Concerns over unemployment and the spectre of renewed lockdowns loom over Saudi Arabia, Egypt and the UAE.
Netflix Inc will debut its first Egyptian television series, Paranormal, on Thursday, marking a significant step in the streaming service’s Middle Eastern strategy.
The series is based on Egyptian novelist Ahmed Khaled Tawfik’s books about a doctor whose lifelong scientific convictions are suddenly called into question. His critically-acclaimed novels in Arabic have sold more than 15 million copies.
“Our plan is: invest in Arab creators, in Arab production, in Arab content. We have announced four projects, plus Paranormal,” said Ahmed Sharkawi, director of Arabic and African original series at Netflix.
Paranormal centres around Refaat Ismail, a cynical doctor with a dark wit whose convictions about the natural world are put to the test when he begins to experience paranormal activity.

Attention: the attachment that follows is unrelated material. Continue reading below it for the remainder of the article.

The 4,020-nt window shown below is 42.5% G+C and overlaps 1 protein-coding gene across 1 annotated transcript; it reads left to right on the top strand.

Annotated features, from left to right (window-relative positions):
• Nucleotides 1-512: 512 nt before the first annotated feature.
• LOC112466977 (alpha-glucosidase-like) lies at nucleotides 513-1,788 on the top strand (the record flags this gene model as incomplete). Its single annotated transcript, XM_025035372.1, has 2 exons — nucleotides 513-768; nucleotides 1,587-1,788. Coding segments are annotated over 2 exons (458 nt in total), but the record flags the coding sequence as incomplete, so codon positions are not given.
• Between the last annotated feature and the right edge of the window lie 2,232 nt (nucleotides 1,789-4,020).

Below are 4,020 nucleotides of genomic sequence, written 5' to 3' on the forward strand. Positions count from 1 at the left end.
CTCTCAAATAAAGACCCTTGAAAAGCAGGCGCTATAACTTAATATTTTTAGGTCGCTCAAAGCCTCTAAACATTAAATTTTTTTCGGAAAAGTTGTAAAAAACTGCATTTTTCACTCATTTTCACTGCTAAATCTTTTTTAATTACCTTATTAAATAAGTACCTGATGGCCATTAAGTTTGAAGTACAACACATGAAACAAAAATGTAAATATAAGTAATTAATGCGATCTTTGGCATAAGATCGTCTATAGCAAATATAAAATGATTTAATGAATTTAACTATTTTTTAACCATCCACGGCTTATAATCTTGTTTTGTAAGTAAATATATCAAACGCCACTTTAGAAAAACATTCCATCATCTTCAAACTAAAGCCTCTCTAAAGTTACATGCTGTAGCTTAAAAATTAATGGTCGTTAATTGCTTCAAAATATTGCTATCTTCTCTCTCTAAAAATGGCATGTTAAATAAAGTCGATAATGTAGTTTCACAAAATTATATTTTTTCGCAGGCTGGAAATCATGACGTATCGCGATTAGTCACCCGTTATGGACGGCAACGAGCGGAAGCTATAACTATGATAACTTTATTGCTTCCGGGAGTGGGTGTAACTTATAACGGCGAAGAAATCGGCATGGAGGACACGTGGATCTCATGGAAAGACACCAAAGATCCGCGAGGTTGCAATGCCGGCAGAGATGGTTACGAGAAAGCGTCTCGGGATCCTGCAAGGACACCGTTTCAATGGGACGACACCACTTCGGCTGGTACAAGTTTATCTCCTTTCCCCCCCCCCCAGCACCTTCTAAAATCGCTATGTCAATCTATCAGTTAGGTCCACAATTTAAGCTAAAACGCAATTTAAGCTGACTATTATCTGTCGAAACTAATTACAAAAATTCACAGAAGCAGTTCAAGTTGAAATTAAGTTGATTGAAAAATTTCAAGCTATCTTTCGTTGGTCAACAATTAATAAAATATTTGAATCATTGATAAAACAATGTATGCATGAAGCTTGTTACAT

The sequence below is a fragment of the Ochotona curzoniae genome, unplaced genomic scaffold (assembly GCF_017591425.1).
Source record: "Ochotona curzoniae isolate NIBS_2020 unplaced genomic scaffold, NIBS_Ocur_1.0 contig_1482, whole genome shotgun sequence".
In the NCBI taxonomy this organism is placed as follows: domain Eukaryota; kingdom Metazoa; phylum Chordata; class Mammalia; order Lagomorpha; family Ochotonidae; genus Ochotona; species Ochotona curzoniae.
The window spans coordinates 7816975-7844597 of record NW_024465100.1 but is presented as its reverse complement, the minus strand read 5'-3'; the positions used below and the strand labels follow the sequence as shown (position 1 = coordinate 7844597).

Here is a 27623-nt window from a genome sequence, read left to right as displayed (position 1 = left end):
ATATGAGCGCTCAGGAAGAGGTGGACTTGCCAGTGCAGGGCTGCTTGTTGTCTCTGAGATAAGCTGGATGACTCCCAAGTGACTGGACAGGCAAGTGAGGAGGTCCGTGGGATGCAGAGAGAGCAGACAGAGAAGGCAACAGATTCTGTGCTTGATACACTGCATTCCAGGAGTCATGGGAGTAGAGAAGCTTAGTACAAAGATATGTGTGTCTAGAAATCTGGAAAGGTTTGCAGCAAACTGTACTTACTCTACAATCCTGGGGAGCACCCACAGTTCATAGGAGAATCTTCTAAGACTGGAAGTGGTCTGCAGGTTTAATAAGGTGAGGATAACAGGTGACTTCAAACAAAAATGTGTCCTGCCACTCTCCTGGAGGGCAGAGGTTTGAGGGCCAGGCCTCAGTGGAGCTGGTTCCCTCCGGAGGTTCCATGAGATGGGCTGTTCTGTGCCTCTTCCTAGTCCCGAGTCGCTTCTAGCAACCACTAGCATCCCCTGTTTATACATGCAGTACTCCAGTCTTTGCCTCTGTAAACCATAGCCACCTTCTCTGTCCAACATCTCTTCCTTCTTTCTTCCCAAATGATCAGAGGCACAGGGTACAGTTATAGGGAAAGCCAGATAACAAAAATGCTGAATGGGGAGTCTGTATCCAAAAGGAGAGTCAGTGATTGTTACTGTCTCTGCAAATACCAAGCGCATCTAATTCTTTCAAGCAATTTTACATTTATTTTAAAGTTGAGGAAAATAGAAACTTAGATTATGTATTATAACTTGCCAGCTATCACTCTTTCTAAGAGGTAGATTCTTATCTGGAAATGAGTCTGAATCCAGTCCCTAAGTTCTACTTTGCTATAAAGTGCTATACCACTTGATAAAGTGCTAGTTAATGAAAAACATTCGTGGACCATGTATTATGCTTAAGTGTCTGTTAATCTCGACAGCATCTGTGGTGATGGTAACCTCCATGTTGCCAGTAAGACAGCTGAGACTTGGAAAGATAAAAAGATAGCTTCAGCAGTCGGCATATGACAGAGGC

“This is one of my life’s projects. I loved [the novels] since I was a kid … We’ve been trying to get [a series] out since 2006, so finally, it has been shown to the audience,” said Amr Salama, who is a co-producer on the show along with Mohamed Hefzy.
Egypt was historically dubbed the “Hollywood of the Middle East” and produces the most Arabic films and television series, which are then widely viewed across the region.
“We are on a global platform … so this is an opportunity that is different from any other opportunity we’ve worked on. We can now have fans from other regions, other countries, who speak other languages,” said Ahmed Amin, who plays the show’s protagonist.
Netflix has said it expects to finish shooting more than 150 productions by the end of the year and that it would release more original programming in each quarter of 2021 compared with 2020.